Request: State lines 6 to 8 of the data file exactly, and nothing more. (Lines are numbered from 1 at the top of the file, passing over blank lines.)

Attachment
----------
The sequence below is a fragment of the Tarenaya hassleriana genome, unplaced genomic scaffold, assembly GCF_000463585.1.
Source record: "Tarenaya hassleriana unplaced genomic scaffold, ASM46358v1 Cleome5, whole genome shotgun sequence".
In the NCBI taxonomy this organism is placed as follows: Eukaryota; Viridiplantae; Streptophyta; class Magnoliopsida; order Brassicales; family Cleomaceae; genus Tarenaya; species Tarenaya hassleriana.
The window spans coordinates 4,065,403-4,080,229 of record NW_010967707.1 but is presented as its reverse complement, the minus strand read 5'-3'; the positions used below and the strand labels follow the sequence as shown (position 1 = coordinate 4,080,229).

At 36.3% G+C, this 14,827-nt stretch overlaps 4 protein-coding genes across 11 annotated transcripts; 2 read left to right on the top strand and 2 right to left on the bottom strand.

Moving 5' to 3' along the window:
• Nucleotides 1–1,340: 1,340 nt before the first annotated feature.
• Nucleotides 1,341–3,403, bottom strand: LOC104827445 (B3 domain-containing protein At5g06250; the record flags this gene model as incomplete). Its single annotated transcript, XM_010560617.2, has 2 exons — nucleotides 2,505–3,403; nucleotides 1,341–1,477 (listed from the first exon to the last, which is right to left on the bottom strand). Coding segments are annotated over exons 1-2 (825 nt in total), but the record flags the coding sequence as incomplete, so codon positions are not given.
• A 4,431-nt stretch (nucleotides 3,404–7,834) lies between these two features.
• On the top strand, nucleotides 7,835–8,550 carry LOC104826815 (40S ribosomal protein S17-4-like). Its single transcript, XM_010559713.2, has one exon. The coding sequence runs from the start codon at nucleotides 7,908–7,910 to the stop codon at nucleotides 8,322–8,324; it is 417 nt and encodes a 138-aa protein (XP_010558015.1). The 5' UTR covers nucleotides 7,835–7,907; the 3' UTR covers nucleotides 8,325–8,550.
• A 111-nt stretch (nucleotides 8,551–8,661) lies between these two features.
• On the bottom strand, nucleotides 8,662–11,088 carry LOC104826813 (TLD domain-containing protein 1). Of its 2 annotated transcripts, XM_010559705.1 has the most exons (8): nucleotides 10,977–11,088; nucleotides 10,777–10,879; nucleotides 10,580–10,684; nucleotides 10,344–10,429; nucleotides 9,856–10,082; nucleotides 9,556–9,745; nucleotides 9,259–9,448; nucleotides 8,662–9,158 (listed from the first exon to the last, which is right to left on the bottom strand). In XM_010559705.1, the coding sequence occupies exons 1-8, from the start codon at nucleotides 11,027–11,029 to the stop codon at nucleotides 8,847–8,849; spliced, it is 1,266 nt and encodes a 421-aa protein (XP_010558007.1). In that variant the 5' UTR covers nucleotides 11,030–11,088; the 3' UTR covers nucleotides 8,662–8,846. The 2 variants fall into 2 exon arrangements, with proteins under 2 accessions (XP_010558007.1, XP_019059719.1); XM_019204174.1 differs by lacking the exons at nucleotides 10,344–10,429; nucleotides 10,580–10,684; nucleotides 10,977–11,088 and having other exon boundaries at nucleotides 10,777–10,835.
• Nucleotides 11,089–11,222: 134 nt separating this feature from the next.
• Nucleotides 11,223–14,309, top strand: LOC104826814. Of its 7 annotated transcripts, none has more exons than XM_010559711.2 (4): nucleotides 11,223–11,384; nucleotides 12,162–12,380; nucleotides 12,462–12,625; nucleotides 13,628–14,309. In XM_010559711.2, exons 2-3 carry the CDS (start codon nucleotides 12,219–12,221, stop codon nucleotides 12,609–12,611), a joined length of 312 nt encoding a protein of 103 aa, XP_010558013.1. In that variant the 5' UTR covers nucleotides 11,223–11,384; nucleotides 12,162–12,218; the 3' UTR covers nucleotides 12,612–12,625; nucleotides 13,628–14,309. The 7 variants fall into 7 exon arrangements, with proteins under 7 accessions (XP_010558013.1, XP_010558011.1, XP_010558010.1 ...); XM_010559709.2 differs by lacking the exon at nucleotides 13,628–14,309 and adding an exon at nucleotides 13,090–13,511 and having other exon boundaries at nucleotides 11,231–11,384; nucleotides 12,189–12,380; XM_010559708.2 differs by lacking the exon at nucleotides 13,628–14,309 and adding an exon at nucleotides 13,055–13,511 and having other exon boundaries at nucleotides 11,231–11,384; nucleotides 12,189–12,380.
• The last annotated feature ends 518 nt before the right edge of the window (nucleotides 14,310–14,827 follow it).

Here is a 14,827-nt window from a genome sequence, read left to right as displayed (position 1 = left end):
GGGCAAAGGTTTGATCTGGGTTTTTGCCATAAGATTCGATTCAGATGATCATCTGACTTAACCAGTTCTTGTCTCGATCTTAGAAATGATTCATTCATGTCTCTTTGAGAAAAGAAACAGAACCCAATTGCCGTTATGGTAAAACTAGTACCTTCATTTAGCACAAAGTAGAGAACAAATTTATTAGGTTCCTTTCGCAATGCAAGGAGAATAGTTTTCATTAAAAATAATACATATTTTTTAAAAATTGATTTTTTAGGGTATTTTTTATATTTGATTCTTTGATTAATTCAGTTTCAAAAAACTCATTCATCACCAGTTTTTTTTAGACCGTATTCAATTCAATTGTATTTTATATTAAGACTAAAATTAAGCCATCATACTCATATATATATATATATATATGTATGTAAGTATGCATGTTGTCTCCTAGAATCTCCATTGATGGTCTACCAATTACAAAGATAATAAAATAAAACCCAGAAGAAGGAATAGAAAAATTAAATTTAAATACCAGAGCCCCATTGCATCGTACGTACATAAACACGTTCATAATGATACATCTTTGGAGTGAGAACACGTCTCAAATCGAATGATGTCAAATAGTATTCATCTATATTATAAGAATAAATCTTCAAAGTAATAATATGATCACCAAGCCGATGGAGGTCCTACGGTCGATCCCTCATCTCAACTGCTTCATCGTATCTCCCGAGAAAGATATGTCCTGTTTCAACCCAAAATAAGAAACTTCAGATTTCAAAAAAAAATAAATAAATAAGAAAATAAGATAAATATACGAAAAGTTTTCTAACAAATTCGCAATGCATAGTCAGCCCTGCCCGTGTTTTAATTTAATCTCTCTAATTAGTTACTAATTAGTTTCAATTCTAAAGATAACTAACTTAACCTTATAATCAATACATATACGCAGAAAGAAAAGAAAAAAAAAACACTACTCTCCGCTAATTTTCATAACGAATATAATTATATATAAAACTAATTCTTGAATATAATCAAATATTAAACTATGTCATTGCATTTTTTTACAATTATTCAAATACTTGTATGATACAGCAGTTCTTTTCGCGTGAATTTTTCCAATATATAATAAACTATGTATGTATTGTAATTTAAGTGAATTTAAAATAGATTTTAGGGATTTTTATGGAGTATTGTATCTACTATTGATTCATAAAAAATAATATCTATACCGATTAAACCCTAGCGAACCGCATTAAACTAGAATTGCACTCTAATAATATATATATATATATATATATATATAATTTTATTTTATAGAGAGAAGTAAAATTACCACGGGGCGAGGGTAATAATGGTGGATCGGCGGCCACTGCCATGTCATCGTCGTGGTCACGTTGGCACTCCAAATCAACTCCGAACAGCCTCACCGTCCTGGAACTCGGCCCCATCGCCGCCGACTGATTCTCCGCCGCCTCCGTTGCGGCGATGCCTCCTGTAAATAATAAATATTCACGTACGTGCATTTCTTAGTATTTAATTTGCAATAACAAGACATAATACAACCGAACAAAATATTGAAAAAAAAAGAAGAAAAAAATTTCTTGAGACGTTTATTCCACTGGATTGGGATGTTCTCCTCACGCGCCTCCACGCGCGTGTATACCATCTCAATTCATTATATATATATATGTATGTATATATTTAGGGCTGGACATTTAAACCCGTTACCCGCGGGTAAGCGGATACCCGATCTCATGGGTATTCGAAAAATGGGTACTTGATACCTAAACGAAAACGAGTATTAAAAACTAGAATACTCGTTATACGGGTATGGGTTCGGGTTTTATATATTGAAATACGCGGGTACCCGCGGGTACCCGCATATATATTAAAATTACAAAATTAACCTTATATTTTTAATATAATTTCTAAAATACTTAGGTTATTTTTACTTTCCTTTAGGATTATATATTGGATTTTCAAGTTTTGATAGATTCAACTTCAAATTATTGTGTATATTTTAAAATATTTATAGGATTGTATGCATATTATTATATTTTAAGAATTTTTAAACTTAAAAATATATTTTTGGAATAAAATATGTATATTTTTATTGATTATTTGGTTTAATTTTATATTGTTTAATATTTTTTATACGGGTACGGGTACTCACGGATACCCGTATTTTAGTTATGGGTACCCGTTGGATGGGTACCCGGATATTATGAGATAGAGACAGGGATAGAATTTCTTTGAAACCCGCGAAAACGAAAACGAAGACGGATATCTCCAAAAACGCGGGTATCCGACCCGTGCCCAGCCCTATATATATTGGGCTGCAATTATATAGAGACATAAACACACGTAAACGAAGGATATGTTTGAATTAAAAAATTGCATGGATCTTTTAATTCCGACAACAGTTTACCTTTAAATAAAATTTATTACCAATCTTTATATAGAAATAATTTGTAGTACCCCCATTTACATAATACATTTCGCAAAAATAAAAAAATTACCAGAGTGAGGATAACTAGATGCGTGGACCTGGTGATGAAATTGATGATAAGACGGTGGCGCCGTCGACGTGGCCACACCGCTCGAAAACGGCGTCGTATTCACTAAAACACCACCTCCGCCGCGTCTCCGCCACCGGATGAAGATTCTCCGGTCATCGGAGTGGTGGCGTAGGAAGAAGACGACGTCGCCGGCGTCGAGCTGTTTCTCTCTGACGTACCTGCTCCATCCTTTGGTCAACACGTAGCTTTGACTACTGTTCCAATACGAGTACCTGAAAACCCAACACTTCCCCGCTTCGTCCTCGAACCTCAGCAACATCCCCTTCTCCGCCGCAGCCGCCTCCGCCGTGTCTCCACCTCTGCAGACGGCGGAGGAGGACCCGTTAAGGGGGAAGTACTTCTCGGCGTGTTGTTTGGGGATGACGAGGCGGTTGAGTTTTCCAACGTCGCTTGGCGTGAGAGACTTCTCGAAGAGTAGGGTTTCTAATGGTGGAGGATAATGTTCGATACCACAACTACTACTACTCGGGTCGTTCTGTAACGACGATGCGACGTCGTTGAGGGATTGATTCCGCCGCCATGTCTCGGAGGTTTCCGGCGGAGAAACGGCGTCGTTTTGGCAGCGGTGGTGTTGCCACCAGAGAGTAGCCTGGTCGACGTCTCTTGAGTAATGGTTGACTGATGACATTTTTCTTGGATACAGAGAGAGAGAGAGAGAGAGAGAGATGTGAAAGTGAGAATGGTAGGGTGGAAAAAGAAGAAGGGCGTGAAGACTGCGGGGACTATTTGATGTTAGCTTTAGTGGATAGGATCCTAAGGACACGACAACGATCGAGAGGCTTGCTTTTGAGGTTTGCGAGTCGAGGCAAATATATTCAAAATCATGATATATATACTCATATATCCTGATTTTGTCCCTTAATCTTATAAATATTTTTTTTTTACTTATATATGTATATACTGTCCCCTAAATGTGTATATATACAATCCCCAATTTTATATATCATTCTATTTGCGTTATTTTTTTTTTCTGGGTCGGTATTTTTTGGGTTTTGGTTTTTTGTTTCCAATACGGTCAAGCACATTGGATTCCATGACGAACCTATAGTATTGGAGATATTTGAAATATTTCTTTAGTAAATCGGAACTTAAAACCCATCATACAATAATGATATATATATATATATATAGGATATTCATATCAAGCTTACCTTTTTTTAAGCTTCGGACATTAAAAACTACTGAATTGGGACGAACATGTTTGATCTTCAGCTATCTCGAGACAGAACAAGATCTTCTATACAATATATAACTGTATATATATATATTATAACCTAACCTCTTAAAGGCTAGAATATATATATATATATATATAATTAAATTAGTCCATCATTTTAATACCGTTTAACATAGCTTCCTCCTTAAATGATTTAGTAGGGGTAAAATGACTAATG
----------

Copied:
Moving 5' to 3' along the window:
• Nucleotides 1–1,340: 1,340 nt before the first annotated feature.
• Nucleotides 1,341–3,403, bottom strand: LOC104827445 (B3 domain-containing protein At5g06250; the record flags this gene model as incomplete). Its single annotated transcript, XM_010560617.2, has 2 exons — nucleotides 2,505–3,403; nucleotides 1,341–1,477 (listed from the first exon to the last, which is right to left on the bottom strand). Coding segments are annotated over exons 1-2 (825 nt in total), but the record flags the coding sequence as incomplete, so codon positions are not given.